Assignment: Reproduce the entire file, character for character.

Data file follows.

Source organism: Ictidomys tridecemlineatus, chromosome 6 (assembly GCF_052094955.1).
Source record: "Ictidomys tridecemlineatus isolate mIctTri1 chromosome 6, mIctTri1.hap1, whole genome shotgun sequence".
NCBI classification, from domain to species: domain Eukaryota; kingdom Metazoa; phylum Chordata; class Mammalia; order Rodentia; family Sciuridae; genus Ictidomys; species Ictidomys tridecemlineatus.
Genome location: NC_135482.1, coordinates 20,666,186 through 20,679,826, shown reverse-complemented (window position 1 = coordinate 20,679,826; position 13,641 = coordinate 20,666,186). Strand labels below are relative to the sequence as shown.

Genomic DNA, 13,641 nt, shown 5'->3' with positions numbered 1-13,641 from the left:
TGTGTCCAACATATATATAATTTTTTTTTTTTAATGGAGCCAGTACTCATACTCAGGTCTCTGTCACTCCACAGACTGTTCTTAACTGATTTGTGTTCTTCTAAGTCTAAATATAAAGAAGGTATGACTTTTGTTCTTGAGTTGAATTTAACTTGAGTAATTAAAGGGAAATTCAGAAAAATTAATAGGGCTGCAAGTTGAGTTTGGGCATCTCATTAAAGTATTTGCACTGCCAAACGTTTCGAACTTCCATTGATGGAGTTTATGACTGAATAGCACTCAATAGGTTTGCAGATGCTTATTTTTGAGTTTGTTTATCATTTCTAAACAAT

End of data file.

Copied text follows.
Source organism: Ictidomys tridecemlineatus, chromosome 6 (assembly GCF_052094955.1).
Source record: "Ictidomys tridecemlineatus isolate mIctTri1 chromosome 6, mIctTri1.hap1, whole genome shotgun sequence".
NCBI classification, from domain to species: domain Eukaryota; kingdom Metazoa; phylum Chordata; class Mammalia; order Rodentia; family Sciuridae; genus Ictidomys; species Ictidomys tridecemlineatus.
Genome location: NC_135482.1, coordinates 20,666,186 through 20,679,826, shown reverse-complemented (window position 1 = coordinate 20,679,826; position 13,641 = coordinate 20,666,186). Strand labels below are relative to the sequence as shown.

Genomic DNA, 13,641 nt, shown 5'->3' with positions numbered 1-13,641 from the left:
TGTGTCCAACATATATATAATTTTTTTTTTTTAATGGAGCCAGTACTCATACTCAGGTCTCTGTCACTCCACAGACTGTTCTTAACTGATTTGTGTTCTTCTAAGTCTAAATATAAAGAAGGTATGACTTTTGTTCTTGAGTTGAATTTAACTTGAGTAATTAAAGGGAAATTCAGAAAAATTAATAGGGCTGCAAGTTGAGTTTGGGCATCTCATTAAAGTATTTGCACTGCCAAACGTTTCGAACTTCCATTGATGGAGTTTATGACTGAATAGCACTCAATAGGTTTGCAGATGCTTATTTTTGAGTTTGTTTATCATTTCTAAACAAT